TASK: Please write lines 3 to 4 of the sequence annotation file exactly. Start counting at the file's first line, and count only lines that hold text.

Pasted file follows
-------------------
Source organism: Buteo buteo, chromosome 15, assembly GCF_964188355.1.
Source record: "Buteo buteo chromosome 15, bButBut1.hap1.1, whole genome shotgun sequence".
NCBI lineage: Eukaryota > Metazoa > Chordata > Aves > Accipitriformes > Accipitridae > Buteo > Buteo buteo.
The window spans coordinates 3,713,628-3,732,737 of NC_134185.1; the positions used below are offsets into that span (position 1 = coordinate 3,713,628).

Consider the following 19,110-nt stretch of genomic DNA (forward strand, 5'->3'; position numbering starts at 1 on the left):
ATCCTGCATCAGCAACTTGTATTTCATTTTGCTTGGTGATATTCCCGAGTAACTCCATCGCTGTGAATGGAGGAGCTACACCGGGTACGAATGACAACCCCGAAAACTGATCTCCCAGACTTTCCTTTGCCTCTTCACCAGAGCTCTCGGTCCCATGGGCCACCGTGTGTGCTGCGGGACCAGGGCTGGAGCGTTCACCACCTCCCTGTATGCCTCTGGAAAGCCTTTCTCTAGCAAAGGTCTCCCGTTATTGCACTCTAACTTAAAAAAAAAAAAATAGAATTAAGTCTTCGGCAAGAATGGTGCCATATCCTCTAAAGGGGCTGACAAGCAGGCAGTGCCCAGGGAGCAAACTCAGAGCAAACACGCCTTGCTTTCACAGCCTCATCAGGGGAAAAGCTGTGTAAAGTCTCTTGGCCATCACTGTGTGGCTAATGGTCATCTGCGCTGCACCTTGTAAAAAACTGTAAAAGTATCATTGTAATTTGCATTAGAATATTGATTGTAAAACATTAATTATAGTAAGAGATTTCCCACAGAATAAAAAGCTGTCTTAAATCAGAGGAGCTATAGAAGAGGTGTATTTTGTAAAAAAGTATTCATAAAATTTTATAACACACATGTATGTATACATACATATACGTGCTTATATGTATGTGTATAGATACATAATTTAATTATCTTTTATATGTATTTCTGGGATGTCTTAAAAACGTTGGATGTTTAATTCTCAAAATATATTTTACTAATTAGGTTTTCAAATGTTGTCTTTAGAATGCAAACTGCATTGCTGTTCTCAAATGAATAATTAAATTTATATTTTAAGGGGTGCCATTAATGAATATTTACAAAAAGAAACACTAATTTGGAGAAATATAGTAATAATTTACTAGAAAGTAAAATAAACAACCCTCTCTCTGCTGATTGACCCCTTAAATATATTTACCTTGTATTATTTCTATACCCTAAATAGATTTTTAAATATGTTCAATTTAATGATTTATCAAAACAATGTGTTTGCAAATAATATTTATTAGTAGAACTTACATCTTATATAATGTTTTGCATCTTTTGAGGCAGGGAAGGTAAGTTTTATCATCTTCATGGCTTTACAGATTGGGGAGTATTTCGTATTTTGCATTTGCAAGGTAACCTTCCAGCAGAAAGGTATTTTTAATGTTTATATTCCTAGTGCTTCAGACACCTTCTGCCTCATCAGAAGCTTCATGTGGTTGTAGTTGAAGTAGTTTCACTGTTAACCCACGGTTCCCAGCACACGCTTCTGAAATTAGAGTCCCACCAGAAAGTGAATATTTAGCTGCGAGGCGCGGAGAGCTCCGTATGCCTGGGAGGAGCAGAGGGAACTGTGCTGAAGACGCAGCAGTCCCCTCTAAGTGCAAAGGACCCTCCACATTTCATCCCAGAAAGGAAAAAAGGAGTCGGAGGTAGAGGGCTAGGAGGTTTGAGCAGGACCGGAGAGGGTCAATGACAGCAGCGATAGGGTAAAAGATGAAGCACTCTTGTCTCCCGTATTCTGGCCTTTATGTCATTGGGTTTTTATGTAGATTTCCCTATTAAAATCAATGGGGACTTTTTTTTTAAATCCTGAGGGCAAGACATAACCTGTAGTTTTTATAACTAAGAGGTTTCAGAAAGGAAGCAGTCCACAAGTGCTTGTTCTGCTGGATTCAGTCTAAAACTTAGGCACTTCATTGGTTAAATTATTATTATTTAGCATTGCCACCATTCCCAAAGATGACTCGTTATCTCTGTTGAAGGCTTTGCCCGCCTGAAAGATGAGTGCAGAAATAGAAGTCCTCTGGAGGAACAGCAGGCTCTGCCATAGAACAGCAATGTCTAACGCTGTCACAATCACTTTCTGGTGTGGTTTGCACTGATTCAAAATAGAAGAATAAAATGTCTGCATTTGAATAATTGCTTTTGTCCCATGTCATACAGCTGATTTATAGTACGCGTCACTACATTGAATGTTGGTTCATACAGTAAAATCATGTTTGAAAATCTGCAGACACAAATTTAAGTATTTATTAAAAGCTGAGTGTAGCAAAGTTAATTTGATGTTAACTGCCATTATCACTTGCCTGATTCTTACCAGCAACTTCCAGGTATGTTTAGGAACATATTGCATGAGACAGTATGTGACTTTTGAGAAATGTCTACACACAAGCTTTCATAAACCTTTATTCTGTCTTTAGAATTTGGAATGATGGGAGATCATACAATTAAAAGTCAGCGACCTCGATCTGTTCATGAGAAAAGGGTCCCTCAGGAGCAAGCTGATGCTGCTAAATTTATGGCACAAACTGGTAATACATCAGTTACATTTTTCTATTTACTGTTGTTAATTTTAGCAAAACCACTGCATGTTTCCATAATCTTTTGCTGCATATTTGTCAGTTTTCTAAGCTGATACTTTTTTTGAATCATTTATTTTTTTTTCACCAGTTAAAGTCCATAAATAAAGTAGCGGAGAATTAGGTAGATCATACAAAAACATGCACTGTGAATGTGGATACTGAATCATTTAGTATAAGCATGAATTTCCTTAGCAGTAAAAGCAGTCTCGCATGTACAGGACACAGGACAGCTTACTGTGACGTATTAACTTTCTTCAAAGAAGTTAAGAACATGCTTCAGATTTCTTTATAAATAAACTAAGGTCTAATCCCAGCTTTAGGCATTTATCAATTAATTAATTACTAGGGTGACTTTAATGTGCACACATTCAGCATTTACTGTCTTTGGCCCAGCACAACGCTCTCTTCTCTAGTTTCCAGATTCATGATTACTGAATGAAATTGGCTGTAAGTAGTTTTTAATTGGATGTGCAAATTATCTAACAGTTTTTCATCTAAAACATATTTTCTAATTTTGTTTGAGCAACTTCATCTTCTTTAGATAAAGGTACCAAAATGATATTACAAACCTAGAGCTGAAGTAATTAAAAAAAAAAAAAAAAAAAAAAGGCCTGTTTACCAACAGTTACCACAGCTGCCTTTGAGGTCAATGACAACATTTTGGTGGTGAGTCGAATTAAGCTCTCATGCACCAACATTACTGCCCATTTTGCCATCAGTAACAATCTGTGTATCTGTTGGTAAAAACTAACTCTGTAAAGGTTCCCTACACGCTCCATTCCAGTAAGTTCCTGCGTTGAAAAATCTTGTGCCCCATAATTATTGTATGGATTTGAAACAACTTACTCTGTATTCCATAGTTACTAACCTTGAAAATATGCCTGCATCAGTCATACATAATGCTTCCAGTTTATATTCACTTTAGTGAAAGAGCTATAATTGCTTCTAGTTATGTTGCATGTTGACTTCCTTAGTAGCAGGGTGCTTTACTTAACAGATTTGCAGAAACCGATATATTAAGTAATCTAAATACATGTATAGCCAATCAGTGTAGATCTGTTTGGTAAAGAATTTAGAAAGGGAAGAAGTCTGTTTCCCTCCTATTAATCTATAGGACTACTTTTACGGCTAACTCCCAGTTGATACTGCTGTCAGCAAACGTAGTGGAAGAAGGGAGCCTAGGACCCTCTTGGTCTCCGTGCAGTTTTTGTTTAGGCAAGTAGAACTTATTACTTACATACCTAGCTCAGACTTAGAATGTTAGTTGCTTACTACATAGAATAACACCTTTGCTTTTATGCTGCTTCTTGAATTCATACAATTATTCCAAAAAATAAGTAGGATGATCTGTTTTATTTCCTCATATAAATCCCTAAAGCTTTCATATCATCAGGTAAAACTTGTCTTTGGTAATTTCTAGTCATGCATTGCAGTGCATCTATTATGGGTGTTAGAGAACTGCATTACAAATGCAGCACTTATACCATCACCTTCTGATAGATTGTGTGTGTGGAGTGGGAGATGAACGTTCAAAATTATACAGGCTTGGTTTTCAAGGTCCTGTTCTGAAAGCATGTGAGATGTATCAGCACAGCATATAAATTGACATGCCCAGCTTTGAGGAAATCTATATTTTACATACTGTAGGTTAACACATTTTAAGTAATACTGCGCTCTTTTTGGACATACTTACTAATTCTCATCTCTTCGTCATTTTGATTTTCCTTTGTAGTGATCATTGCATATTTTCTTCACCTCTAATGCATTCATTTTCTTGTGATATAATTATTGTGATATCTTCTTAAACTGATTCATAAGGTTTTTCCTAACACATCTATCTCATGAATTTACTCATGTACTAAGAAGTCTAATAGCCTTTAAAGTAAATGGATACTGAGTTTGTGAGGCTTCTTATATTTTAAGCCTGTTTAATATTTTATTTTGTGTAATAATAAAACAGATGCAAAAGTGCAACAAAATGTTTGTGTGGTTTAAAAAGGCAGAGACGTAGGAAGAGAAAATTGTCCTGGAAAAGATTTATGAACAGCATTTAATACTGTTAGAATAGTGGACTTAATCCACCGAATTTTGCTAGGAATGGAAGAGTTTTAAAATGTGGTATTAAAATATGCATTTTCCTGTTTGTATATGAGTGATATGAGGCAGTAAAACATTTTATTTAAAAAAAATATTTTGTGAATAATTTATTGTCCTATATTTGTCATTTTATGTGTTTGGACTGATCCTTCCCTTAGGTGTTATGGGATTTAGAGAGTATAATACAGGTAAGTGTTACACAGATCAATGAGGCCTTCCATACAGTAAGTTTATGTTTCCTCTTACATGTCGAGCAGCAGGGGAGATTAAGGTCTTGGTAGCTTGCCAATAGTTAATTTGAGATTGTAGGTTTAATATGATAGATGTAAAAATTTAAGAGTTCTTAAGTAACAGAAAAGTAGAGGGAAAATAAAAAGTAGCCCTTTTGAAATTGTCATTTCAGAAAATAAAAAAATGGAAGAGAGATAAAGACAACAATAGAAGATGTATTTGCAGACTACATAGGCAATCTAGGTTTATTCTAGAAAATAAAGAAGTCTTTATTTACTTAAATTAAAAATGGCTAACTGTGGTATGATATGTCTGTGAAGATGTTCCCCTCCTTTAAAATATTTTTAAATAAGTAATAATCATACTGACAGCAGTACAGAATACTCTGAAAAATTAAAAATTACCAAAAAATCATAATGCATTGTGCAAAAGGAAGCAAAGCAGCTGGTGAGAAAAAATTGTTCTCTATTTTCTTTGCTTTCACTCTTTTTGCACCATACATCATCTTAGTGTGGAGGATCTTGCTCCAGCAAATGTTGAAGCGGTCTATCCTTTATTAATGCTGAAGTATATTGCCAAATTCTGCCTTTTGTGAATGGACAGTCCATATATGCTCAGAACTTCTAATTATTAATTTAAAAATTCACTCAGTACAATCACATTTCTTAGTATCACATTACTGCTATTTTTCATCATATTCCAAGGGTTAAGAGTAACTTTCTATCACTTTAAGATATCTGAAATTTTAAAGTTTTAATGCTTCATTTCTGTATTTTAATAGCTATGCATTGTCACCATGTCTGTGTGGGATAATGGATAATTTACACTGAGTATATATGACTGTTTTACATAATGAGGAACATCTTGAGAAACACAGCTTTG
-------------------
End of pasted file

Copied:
NCBI lineage: Eukaryota > Metazoa > Chordata > Aves > Accipitriformes > Accipitridae > Buteo > Buteo buteo.
The window spans coordinates 3,713,628-3,732,737 of NC_134185.1; the positions used below are offsets into that span (position 1 = coordinate 3,713,628).